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Azerbaijani Army Purge

Is the defence ministry weeding out officers for financial misdemeanours, or because they are viewed as disloyal to the regime?
By Jasur Mamedov

About ten officers in Azerbaijan’s army have been arrested and dozens more demoted for bribery in recent weeks.

The defence ministry advertised the move as the beginning of a sweeping anti-corruption drive, stated as a response to a new anti-corruption bill which President Ilham Aliev signed into law by the president on January 1, 2005.

But some observers are asking whether the officers who have been targeted are really thought to be on the take, or whether they make convenient scapegoats because their support for the regime is viewed as suspect.

“The officers in question are accused of forging some papers in 2003 to let some draftees dodge conscription,” defence ministry spokesman Ramiz Melikov told IWPR.

Melikov declined to name the officers or reveal how many were involved, citing confidentiality restrictions surrounding the investigation.

Without saying that corruption is a problem in the military, Melikov said the arrests could be linked to the new anti-corruption law, which applies to all government agencies including the armed forces.

To comply with the law, the defence ministry is now obliged to run checks on its staff. “The defence ministry audits its ranks on a regular basis, and punishes offenders,” said Melikov said.

The new law against corruption was passed under pressure from international lending institutions, which set it as a precondition for advancing further credit to the Azerbaijani government.

Azerbaijan set up an anti-corruption commission in April 2004, headed by presidential chief of staff Ramiz Mehtiev. Now that the new law has been enacted, the commission is gearing up for a series of audits targeting government bodies and the armed forces.

The incidents of bribery that led to the arrest of the army officers were exposed on January 13, when Mehtiev’s commission announced the findings of an audit of the Barda Corps conducted in December 2004. The corps is stationed 40 kilometres from the ceasefire line separating Azerbaijani from Armenian forces around Nagorny Karabakh.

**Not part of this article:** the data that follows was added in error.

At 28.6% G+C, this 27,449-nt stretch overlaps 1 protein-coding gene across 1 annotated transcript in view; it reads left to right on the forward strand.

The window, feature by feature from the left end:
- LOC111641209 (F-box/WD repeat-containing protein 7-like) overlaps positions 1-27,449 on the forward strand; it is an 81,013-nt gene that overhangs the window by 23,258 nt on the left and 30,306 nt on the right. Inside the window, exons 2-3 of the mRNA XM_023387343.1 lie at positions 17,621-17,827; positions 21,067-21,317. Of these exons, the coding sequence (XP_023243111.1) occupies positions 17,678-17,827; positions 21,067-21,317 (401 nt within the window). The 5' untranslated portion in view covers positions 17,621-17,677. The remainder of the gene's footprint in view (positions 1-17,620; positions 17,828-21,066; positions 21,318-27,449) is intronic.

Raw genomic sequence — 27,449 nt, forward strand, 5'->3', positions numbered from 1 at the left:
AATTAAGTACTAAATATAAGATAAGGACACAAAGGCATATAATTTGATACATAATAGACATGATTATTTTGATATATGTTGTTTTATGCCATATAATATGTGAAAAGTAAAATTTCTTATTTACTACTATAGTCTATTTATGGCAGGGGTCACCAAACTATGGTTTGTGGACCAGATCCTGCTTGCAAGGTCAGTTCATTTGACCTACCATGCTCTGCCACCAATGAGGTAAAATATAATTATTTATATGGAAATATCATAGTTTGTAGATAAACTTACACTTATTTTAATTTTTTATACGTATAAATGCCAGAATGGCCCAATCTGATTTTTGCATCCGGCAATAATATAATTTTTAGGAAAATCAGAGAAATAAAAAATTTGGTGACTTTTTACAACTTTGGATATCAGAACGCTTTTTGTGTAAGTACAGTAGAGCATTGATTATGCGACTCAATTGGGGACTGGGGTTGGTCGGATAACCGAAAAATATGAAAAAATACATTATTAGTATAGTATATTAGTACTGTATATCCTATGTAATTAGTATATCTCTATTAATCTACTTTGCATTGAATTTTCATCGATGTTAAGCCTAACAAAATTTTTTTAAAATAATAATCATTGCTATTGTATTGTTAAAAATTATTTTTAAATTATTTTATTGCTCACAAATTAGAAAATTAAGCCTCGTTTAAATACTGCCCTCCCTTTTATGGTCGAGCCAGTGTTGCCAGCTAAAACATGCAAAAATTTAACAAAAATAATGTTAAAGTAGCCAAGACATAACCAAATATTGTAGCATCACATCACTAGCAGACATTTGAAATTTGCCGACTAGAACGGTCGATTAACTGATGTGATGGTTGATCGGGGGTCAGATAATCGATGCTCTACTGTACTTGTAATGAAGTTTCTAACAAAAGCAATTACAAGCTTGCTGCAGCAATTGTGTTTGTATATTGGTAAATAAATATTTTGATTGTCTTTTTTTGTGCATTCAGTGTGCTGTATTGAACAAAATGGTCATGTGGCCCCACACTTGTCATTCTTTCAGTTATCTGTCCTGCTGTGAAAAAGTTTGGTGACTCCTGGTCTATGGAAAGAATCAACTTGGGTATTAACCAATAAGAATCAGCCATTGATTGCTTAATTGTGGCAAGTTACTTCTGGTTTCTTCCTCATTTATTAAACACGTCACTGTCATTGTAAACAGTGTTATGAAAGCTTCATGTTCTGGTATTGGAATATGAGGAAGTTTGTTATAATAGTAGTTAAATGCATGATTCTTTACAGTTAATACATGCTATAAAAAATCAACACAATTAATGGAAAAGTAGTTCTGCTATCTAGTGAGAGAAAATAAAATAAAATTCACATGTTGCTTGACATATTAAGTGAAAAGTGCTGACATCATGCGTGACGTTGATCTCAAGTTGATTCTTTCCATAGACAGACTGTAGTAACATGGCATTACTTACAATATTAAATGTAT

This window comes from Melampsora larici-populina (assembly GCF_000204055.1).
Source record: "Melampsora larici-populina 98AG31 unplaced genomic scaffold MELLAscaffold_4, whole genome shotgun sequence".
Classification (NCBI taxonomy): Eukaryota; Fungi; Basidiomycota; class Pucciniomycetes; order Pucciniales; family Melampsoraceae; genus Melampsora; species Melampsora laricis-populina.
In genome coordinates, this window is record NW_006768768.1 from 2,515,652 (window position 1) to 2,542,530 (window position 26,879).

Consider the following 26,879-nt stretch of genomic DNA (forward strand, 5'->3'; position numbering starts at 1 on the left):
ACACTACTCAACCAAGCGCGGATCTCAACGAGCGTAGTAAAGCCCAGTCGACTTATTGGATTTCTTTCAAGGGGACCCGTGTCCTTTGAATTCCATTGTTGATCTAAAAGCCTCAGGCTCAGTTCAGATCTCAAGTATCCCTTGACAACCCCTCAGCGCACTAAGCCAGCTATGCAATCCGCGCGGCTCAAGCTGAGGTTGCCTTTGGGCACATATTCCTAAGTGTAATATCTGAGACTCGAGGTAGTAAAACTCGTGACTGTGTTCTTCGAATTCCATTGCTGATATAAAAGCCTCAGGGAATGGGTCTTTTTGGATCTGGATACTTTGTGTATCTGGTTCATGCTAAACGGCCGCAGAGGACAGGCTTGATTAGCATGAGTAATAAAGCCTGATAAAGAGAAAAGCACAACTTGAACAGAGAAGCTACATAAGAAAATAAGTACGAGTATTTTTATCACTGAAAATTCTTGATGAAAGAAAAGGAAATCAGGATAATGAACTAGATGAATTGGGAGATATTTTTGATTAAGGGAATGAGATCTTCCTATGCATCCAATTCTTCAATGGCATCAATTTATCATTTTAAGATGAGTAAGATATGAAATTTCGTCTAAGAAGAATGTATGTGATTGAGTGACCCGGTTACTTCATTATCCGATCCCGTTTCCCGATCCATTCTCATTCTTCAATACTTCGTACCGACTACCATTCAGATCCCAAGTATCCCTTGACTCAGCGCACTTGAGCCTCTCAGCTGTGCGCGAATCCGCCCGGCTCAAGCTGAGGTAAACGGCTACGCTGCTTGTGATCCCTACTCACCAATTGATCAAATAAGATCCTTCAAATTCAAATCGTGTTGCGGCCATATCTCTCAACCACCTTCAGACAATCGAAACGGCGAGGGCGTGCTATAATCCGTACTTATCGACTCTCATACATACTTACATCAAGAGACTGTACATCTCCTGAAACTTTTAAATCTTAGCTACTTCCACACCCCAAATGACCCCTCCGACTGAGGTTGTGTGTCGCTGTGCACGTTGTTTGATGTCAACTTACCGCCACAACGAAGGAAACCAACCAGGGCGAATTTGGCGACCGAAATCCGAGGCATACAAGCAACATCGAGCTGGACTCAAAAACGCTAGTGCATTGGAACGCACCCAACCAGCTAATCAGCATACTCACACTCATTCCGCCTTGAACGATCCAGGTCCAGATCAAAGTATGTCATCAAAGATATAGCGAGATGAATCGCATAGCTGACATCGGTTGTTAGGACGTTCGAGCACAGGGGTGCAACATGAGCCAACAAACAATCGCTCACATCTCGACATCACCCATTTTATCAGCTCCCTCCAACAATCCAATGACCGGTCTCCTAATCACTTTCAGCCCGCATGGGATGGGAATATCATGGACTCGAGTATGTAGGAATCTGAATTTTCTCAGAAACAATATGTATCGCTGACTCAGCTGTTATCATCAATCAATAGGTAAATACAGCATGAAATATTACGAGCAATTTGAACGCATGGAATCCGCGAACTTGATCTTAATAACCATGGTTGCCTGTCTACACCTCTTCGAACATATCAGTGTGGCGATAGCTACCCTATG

Some details of the case were leaked to the press earlier via a retired army officer, Lieutenant-Colonel Uzeir Jafarov, who named two officers who had been arrested. More recently, it transpired that two other men, who commanded military units belonging to the Barda Corps, were taken into custody around January 20. A criminal file has been opened on another officer in one of the units, and several more high-ranking officers have been demoted or sacked.

Retired army major Alekber Mamedov, who heads the non-government Centre for Civilian Supervision of the Armed Forces, agrees that corruption is widespread in the army.

However Lieutenant-Colonel Jafarov, who dismissed from the army in 2003, does not believe these arrests mean the defence ministry is genuinely committed to rooting out corruption. Instead, he thinks the officers concerned were removed for political reasons.

“The arrests at the Barda Corps were politically inspired,” he said. “I know for a fact that many officers in Barda voted for Isa Gambar in the last presidential elections.” Gambar is the leader of the opposition Musavat party who challenged the current president, Ilham Aliev, in 2003.

According to Jafarov, officials were so alarmed by the level of support for the opposition that Defence Minister Safar Abiev took steps to get rid of the dissidents. To back up this version of events, Jafarov says the Barda Corps commander-in-chief Talib Mamedov tried to protect his subordinates, and was immediately shunted off to a minor diplomatic post in Kazakstan.

A defence ministry staffer who did the same found himself similarly dispatched abroad, in his case to Azerbaijan’s embassy in Pakistan. “With these two out of the picture, they swooped on the other officers,” said Jafarov.

Alimamed Nuriev, who heads the Azerbaijani parliament’s commission for defence and national security, believes the anti-corruption drive is real.

“The events at Barda show that the ministry is getting serious about corruption,” he said. “I believe that in a month or two, we will see the results of this anti-corruption initiative across all government agencies, including the defence ministry.”

Whatever the truth about the accusations made against the Barda unit, many officers and soldiers in the corps told IWPR that bribery was rampant.

“In return for a monthly fee paid to their superiors, dozens of soldiers on the payroll were allowed to live in their homes while officially serving in the unit. This was common practice here,” a Barda Corps soldier, who declined to be named, told IWPR. “Hundreds of soldiers were never paid their wages. Most of our wages were deducted under various pretexts such as building a new mess hall or something.”

Major-General Tajeddin Mehtiev, a former defence minister who now works at the ministry’s Centre for Military Studies, prescribes reform rather than punishment.

“I don’t think punitive action alone can prevent offences in the army. The root of the problem is that military servicemen feel financially insecure,” he said. “We should give our soldiers a pay rise to at least 100 US dollars a month [current pay is between four to 10 dollars], and pay at least 500 dollars a month to our officers, who are now earning between 100 and 150 dollars. That would be a strong disincentive to corruption.”

Jasur Mamedov is a reporter for Zerkalo newspaper in Baku.

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